Dessert that first night in Selu turned out to be fresh strawberries with cream supplied by Christine, the community’s only cow. Dante and Chloe had relaxed a little by then. They were getting lots of attention from the Selu kids, who wanted to know what television shows they watched and whether they had Xboxes.
After the dishes were cleared, some of the kids got out board games, others schoolwork. Dante’s school has a good chess program, and he took up a challenge from a boy about his age. Chloe’s eye was caught meanwhile by a gaggle of girls playing with actual corn-husk dolls and a father, seeing her interest, found one for her.
The grownups, too, seemed to linger long after dinner, mostly chatting. One college-aged guy, in tattered wool sweater and jeans about two sizes too large, pulled out a guitar and began strumming blue grassy tunes.
While the kids were occupied, I took out my BlackBerry and tried to dial in for messages, but got no service. As I was switching the phone off, I felt hands on my shoulders and looked up to see Leif. “You can either sleep here in the common house or at my place,” he said. “We have a cot we can set up here. Unfortunately it gets a little cold at night. My house is a little small for four, but I think I can get you all in. And it’s toasty when the fire is going. Take your pick.”
I hesitated, picturing the three of us crammed into Leif’s little hut. “I guess I’ll just sleep here.”
He nodded. “I’ll see if I can get you a lot of blankets.”
Most people in Selu go to bed around sunset, partly to save electricity and partly to be in tune with nature. It made sense given the philosophy of the place, but I still couldn’t believe I was seeing people actually trickle out of the common house by ones and twos with their flashlights and lanterns, wishing each other goodnight at six p.m. In New York, most people are just getting revved up at that time of day.
The room began to feel big and dark and cold. Dante and Chloe came to huddle up against me. “When are we going home?” Chloe asked.
“In the morning.” Saying that, I realized that Leif and I had hardly spoken. I wasn’t sure what exactly I wanted to hear from him, but I knew I didn’t want to stick around much longer. If we were going to talk about anything it would have to happen that night. So when he reappeared with an armload of blankets, I told him I’d changed my mind. If the offer was still good, we’d like to sleep at his house.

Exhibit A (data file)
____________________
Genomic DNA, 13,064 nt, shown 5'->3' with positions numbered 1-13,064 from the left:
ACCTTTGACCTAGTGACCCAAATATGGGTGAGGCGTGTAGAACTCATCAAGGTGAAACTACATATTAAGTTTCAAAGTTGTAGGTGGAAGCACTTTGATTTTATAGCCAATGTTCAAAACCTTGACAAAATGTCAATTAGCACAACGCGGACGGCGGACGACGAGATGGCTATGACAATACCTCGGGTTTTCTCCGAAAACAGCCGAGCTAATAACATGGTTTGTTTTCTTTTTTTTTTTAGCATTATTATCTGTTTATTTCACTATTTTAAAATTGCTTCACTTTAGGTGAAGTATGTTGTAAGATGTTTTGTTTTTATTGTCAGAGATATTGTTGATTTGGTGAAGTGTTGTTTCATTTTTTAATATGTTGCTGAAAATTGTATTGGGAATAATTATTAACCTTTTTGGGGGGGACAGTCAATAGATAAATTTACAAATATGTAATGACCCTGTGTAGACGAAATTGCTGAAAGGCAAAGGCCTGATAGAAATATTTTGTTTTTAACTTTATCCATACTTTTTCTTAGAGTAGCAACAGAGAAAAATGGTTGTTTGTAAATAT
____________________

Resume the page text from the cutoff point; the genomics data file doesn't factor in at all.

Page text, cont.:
“Of course.” He smiled, handed me his flashlight and motioned for us to follow.
The trail wound upwards between rocks and through thick grass. His feet found their steps with deliberation, not, I sensed, because he couldn’t move faster, but only so the rest of us could keep up. In a couple of places it turned sharply, and I was amazed that he could find it without seeing. “I know it by heart, I’ve lived here so long,” he said.
“Why? I mean, what brought you here of all places?”
“It seemed to have what I was looking for.”
“Peace? As in quiet? Then why not just get an apartment by yourself in some little suburb?”
“Not that kind of peace. I wanted to get away from the noise of… what would you call it? Striving, I guess. And I didn’t want to be alone. I wanted to join my life with other people’s. And the earth.”
“Back to nature.”
“Back to something more natural, anyway.”
Chloe sat down. “My legs are tired.”
I tugged at her hand. “Come on, Chlo. Just a little further.”
I took her in my arms. “But when did you turn so anti-civilization? I don’t remember that being an issue when we were all living together in the ‘70s. Even when we moved up to the vineyard, the plan was that we were going to live in a regular house with gas and electricity and everything, right?”
Leif was silent so long that I thought he hadn’t heard me. When he spoke, his voice was even softer. “I used to think technology could save us. I thought because of birth control and because people weren’t tied to the farm or the house anymore, they had the freedom to create the kinds of relationships they really needed. But after what happened to our extended marriage, and happened again to Harmony House, I realized that freedom wasn’t the problem.”